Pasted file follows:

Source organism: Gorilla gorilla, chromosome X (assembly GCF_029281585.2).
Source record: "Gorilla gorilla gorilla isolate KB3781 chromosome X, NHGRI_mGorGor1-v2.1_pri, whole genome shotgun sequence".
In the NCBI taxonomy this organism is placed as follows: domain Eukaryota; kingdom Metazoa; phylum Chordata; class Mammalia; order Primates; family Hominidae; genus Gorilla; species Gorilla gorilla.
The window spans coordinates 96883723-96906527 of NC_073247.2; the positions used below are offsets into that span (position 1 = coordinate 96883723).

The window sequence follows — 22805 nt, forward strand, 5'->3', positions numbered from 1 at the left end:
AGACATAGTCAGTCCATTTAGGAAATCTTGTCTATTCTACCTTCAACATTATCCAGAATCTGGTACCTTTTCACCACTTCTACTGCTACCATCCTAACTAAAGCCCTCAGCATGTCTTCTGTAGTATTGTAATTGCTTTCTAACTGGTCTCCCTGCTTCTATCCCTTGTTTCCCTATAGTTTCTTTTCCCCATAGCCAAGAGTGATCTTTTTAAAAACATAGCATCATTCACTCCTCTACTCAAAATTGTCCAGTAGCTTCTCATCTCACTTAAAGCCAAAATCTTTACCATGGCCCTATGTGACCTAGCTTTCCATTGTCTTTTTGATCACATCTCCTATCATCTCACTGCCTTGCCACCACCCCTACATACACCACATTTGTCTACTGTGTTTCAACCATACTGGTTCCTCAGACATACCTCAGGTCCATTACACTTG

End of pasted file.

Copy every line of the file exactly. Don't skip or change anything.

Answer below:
Source organism: Gorilla gorilla, chromosome X (assembly GCF_029281585.2).
Source record: "Gorilla gorilla gorilla isolate KB3781 chromosome X, NHGRI_mGorGor1-v2.1_pri, whole genome shotgun sequence".
In the NCBI taxonomy this organism is placed as follows: domain Eukaryota; kingdom Metazoa; phylum Chordata; class Mammalia; order Primates; family Hominidae; genus Gorilla; species Gorilla gorilla.
The window spans coordinates 96883723-96906527 of NC_073247.2; the positions used below are offsets into that span (position 1 = coordinate 96883723).

The window sequence follows — 22805 nt, forward strand, 5'->3', positions numbered from 1 at the left end:
AGACATAGTCAGTCCATTTAGGAAATCTTGTCTATTCTACCTTCAACATTATCCAGAATCTGGTACCTTTTCACCACTTCTACTGCTACCATCCTAACTAAAGCCCTCAGCATGTCTTCTGTAGTATTGTAATTGCTTTCTAACTGGTCTCCCTGCTTCTATCCCTTGTTTCCCTATAGTTTCTTTTCCCCATAGCCAAGAGTGATCTTTTTAAAAACATAGCATCATTCACTCCTCTACTCAAAATTGTCCAGTAGCTTCTCATCTCACTTAAAGCCAAAATCTTTACCATGGCCCTATGTGACCTAGCTTTCCATTGTCTTTTTGATCACATCTCCTATCATCTCACTGCCTTGCCACCACCCCTACATACACCACATTTGTCTACTGTGTTTCAACCATACTGGTTCCTCAGACATACCTCAGGTCCATTACACTTG